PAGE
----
Rest arguments and default arguments in JavaScript

In the last two weeks, Benjamin Peterson has implemented two new features in the JavaScript engine. You want to know about these. If you write a lot of JS, they will make your life better.

Rest arguments are a nicer substitute for the familiar arguments object. The syntax looks like this:

function f(arg1, arg2, ...rest) {
    alert("You passed " + rest.length + " extra arguments.");
}

This works just like rest-arguments in Python, Lisp, and Ruby. Each time you call f, the first few arguments are assigned to the ordinary arguments, in this case arg1 and arg2. Any extra arguments you pass are stored in an array, rest. If you don’t pass any extra arguments, rest is an empty array.

Unlike the arguments object, a rest-argument is a real Array. It has all the Array methods, including .shift(), .forEach(), and .map(). And unlike arguments, which is re-defined in each nested function whether you want it or not, a rest-argument works exactly as expected in a closure.

Default arguments look like this:

function fade(element, seconds=0.5, targetOpacity=0) {
    $(element).animate({opacity: targetOpacity}, seconds * 1000);
}

When you call this function, if you omit the arguments that have default values, they’ll get the default values.

fade(form, 0.2, 1);  // default values are not used:
                     // fade in fast
fade(form, 3);       // targetOpacity defaults to 0:
                     // fade out very slowly
fade(form);          // seconds defaults to 0.5,
                     // targetOpacity defaults to 0:
                     // fade out at normal speed

The default value can be any expression. It can use the values of preceding arguments, as in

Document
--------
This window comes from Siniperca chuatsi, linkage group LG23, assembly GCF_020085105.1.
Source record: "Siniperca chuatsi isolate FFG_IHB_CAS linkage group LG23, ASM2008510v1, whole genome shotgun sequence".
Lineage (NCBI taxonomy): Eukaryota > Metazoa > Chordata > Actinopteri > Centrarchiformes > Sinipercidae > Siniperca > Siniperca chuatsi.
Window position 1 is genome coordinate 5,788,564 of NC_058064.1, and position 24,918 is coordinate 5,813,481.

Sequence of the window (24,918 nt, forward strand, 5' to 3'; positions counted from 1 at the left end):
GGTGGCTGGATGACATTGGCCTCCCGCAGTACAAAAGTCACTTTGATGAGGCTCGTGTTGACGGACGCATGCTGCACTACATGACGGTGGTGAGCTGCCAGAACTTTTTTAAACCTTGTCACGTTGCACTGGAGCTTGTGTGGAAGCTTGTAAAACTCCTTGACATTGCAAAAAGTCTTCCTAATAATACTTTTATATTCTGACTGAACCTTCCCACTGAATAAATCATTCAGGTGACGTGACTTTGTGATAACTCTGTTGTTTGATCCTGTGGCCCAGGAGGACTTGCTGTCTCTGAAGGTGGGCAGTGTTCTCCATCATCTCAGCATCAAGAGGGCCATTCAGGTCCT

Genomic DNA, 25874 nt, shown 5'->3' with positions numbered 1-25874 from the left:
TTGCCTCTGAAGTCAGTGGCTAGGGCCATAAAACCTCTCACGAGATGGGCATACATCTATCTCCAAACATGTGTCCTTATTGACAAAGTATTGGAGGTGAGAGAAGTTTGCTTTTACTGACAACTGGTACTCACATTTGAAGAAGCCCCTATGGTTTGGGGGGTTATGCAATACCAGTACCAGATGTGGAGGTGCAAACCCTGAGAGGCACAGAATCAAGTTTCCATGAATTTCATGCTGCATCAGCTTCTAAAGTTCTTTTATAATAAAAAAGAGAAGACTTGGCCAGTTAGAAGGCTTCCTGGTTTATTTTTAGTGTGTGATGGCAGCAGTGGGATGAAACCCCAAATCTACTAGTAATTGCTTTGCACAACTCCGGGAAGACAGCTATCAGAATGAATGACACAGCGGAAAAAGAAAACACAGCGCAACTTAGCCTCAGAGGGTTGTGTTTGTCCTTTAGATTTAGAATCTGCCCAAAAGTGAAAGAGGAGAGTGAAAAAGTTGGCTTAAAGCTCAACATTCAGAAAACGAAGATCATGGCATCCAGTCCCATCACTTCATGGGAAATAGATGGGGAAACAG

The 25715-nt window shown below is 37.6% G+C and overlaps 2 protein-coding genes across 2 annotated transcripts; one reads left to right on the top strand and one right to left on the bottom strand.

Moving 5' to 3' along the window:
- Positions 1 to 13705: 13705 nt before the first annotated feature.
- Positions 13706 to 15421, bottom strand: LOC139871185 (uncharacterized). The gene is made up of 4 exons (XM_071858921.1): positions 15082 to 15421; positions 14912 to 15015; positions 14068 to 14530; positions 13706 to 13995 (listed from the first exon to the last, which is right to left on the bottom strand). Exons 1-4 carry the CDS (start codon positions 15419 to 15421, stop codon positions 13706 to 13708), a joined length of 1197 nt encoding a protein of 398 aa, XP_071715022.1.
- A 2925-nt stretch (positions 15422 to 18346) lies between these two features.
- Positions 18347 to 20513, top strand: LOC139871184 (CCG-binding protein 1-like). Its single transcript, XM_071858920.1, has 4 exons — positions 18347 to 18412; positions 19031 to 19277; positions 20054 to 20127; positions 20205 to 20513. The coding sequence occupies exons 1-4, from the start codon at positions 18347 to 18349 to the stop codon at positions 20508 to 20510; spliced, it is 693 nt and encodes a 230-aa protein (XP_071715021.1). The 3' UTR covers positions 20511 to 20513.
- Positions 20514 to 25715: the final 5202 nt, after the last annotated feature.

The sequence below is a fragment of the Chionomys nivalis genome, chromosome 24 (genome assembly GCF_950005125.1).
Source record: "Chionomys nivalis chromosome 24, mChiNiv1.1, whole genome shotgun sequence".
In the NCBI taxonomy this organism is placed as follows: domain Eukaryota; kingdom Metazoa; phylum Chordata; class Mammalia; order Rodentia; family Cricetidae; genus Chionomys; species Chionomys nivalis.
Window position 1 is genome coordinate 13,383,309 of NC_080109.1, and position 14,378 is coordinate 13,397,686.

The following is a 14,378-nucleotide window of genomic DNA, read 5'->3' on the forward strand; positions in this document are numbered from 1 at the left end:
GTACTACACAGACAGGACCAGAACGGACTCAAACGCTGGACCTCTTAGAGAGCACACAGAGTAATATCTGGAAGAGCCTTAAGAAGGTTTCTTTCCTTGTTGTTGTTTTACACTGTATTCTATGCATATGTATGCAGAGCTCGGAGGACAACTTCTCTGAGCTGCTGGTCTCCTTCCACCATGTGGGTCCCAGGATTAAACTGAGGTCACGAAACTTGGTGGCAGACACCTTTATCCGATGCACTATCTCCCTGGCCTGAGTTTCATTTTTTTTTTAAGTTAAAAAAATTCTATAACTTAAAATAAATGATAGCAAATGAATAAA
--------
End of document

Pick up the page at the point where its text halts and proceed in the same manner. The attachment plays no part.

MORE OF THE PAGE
function logEvent(event, logger=findLoggerFor(event.target)) {
    ...
}

where the default value of logger depends on the event argument.

(Extreme technical details: Note that unlike Python, the default value is computed each time the function is called, so if an argument has =[], it gets a fresh empty Array each time. Also, note that currently you only get the default value if the caller actually leaves off the argument. If the caller explicitly passes undefined, the argument’s value is undefined and the default is ignored. But there is some discussion on the committee about maybe changing that so that the default is also used when the caller explicitly passes undefined. Other programming languages don’t do this, but it would fit with what the DOM already does in many cases. Right now we follow the current proposal; if the proposal changes, we’ll update our implementation.)

Both of these new features are on track to become part of the next ECMAScript standard.

Benjamin is still going strong. There’s more to come.

5 Responses to Rest arguments and default arguments in JavaScript

  1. “Extreme technical details”

    that’s not extreme technical detail, especially since you allow non-primitive types to be default values. it was the first thing i thought of once i saw the second example..

    “default is also used when the caller explicitly passes undefined”

    this could be useful if i want to pass last argument, but am ok with default value for the second-to-last one..

  2. Nicholas Nethercote

    Nice!

  3. Default argument values are a good news. The rest arg too. Good job ! Wich it’ll soon be available in every modern browsers.

  4. This is great! The only thing missing is keyword arguments to functions, which (IMO) are critical to making default arguments work. (e.g. To handle the situation tom jones described, especially with long lists of arguments which you see in Python quite frequently — no doubt because they have keyword arguments!)

  5. Calvin Spealman

    Is this in any actual EMCA/JS specs?

Leave a Reply

Your email address will not be published. Required fields are marked *

You may use these HTML tags and attributes: <a href="" title=""> <abbr title=""> <acronym title=""> <b> <blockquote cite=""> <cite> <code> <del datetime=""> <em> <i> <q cite=""> <strike> <strong>